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Sanders v. Sullivan

decided: December 2, 1988.

WALTER SANDERS, PETITIONER-APPELLANT,
v.
JAMES E. SULLIVAN AND ROBERT ABRAMS, THE ATTORNEY GENERAL OF THE STATE OF NEW YORK, RESPONDENTS-APPELLEES



Appeal from a judgment of the United States District Court for the Southern District of New York (Motley, J.) dismissing appellant's 28 U.S.C. § 2254 petition for a writ of habeas corpus. Appellant alleged a due process violation because his conviction was obtained through allegedly perjured testimony.

Kaufman, Newman, and Garth,*fn* Circuit Judges.

Author: Kaufman

KAUFMAN, Circuit Judge:

In our system of government, the federal courts, Janus-like, must often observe two directions at once. On the one hand, through unstinting vigilance, we must warrant the guarantees of the Constitution. Yet we are enjoined, on the other hand, to forbear gratuitous intrusions into the judicial functions of the several states. Nowhere are these two competing imperatives more inextricably intertwined than in a federal court's habeas corpus duties. By allowing state courts a fair opportunity to correct constitutional violations, a federal court fulfills its obligations both to the individual criminal defendant and to our system of federalism.

Petitioner Walter Sanders appeals from a judgment of the United States District Court for the Southern District of New York (Motley, J.) denying his petition for a writ of habeas corpus. Petitioner sought review of his New York state convictions for manslaughter in the second degree, robbery in the first and second degrees, and criminal possession of a weapon in the second and third degrees, arising from the shooting of Omar Sabir, a/k/a Bruce Thomas, during the robbery of a drug dealer, Carmelo Perez.

The events surrounding the murder of Omar Sabir were disputed at trial and remain in doubt today. Petitioner's conviction was predicated on the testimony of the state's two principal witnesses, Carmelo Perez, and his now deceased common-law wife, Irma Semiday. Both testified that Walter Sanders shot Sabir on October 14, 1980. Perez, however, recanted this testimony after his paramour died. After meeting Sanders at Sing-Sing prison, Perez revealed that he had perjured himself at trial to protect Semiday, who, he now asserts, shot and killed Sabir. It is upon this recantation and alleged perjury that Sanders bases this appeal.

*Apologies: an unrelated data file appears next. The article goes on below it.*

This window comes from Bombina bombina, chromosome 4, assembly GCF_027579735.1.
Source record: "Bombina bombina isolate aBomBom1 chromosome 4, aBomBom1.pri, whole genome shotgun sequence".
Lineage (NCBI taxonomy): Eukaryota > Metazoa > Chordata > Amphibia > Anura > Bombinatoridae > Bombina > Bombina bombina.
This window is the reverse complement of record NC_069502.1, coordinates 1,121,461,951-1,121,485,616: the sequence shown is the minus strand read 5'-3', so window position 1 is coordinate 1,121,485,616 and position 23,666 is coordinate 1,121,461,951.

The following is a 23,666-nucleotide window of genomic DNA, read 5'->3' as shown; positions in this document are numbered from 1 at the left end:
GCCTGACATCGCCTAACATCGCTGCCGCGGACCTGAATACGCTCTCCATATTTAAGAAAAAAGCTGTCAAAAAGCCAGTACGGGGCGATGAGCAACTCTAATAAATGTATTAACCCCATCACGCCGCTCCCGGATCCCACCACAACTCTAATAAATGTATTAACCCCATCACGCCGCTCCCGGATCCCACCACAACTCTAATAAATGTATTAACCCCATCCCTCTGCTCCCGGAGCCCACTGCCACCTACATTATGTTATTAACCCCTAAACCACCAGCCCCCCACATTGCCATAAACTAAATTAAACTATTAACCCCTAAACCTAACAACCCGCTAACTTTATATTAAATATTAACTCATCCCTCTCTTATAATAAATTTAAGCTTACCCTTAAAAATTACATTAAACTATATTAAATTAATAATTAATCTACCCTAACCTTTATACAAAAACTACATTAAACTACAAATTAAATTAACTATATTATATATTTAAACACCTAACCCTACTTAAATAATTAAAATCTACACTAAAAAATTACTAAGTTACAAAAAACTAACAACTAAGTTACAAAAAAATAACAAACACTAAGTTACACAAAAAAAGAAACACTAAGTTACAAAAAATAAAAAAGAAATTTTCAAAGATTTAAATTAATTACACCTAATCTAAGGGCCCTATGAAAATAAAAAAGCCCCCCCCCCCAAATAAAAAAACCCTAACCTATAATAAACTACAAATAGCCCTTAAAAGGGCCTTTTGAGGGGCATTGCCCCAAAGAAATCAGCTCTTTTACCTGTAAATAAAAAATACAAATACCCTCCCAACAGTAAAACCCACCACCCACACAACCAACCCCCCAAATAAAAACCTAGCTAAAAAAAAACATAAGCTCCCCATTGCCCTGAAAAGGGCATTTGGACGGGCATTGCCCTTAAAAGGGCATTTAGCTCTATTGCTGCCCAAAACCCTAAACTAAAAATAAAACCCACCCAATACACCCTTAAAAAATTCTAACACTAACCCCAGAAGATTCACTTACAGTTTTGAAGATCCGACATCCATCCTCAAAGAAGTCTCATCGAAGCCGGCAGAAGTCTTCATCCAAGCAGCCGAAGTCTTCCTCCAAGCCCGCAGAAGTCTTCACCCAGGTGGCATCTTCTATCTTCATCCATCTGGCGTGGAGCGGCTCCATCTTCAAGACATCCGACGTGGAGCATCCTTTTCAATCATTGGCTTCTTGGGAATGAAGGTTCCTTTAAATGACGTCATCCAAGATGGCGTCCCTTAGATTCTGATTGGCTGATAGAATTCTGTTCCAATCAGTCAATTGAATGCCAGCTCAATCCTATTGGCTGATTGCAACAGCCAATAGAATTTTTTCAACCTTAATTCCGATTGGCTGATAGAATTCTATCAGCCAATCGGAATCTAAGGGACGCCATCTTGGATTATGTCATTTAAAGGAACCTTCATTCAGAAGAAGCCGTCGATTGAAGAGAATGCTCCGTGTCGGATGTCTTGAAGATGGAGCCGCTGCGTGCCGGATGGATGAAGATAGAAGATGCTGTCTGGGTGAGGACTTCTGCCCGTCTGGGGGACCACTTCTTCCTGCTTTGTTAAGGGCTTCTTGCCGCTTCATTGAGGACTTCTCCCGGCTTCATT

In his district court petition, Sanders asserted four grounds of reversible error, including the prosecutor's knowing use of false testimony. Judge Motley held that state remedies had been exhausted. In the absence of state court fact finding on the perjury, and one other claim, she ordered an evidentiary hearing. After the hearing, Judge Motley denied the petition. She later issued a certificate of probable cause under Fed. R. App. P. 22(b), to consider whether "under the circumstances of this case, the appropriate standard for a violation of due process as a result of a recantation of a material witness does not require that the prosecutor be aware of the perjured trial testimony." For the reasons stated below, we affirm in part and remand.

I

The origins of this proceeding derive from the sordid machinations of drug traffickers. Petitioner and his accomplice Sabir, supposedly interested in obtaining drugs, encountered Carmelo Perez, a Harlem drug dealer, in the hallway outside Perez's apartment. Sanders claims that he intended to buy drugs for a man he identified only as "Eric." Perez, in contrast, testified that petitioner and Sabir, each armed with guns, robbed him within a few feet of his door. According to Perez, during the holdup, Irma Semiday opened the apartment door to see what was happening in the hallway and was fired upon by Sabir and Sanders. When Semiday reopened the door, Perez claimed that Sanders fired again, accidentally shooting Sabir. Taking the stand in his own defense, Sanders testified he was unarmed and not robbing Perez on the night of the shooting. He stated that Irma Semiday shot and killed Sabir when she reopened the apartment door.